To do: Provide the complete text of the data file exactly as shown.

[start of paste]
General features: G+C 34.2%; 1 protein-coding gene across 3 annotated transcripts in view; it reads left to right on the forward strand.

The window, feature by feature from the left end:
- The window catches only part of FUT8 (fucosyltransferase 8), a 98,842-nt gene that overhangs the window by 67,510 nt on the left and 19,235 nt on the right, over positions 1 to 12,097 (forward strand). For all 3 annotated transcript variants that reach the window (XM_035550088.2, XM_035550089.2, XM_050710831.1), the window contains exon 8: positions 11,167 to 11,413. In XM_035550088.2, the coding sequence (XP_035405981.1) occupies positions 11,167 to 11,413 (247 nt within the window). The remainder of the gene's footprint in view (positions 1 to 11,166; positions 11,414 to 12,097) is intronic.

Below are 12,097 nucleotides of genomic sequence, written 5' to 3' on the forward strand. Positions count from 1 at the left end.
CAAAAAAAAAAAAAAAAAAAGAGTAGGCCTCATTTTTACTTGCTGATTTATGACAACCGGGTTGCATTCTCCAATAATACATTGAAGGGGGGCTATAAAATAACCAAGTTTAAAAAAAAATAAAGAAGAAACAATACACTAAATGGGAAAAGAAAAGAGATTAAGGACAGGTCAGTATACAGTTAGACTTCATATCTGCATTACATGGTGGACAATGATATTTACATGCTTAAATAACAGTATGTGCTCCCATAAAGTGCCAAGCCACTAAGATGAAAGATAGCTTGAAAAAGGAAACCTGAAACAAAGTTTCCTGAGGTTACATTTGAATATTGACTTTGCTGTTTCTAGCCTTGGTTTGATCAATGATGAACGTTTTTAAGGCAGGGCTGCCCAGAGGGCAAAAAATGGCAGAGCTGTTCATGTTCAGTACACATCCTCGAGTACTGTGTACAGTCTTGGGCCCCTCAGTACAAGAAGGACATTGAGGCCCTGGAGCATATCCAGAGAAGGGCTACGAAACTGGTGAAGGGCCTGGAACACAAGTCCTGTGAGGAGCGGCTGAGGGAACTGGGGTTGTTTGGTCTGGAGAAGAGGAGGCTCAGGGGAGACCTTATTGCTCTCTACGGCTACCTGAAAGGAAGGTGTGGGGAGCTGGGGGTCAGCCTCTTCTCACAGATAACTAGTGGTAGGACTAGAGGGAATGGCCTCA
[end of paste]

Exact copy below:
General features: G+C 34.2%; 1 protein-coding gene across 3 annotated transcripts in view; it reads left to right on the forward strand.

The window, feature by feature from the left end:
- The window catches only part of FUT8 (fucosyltransferase 8), a 98,842-nt gene that overhangs the window by 67,510 nt on the left and 19,235 nt on the right, over positions 1 to 12,097 (forward strand). For all 3 annotated transcript variants that reach the window (XM_035550088.2, XM_035550089.2, XM_050710831.1), the window contains exon 8: positions 11,167 to 11,413. In XM_035550088.2, the coding sequence (XP_035405981.1) occupies positions 11,167 to 11,413 (247 nt within the window). The remainder of the gene's footprint in view (positions 1 to 11,166; positions 11,414 to 12,097) is intronic.

Below are 12,097 nucleotides of genomic sequence, written 5' to 3' on the forward strand. Positions count from 1 at the left end.
CAAAAAAAAAAAAAAAAAAAGAGTAGGCCTCATTTTTACTTGCTGATTTATGACAACCGGGTTGCATTCTCCAATAATACATTGAAGGGGGGCTATAAAATAACCAAGTTTAAAAAAAAATAAAGAAGAAACAATACACTAAATGGGAAAAGAAAAGAGATTAAGGACAGGTCAGTATACAGTTAGACTTCATATCTGCATTACATGGTGGACAATGATATTTACATGCTTAAATAACAGTATGTGCTCCCATAAAGTGCCAAGCCACTAAGATGAAAGATAGCTTGAAAAAGGAAACCTGAAACAAAGTTTCCTGAGGTTACATTTGAATATTGACTTTGCTGTTTCTAGCCTTGGTTTGATCAATGATGAACGTTTTTAAGGCAGGGCTGCCCAGAGGGCAAAAAATGGCAGAGCTGTTCATGTTCAGTACACATCCTCGAGTACTGTGTACAGTCTTGGGCCCCTCAGTACAAGAAGGACATTGAGGCCCTGGAGCATATCCAGAGAAGGGCTACGAAACTGGTGAAGGGCCTGGAACACAAGTCCTGTGAGGAGCGGCTGAGGGAACTGGGGTTGTTTGGTCTGGAGAAGAGGAGGCTCAGGGGAGACCTTATTGCTCTCTACGGCTACCTGAAAGGAAGGTGTGGGGAGCTGGGGGTCAGCCTCTTCTCACAGATAACTAGTGGTAGGACTAGAGGGAATGGCCTCA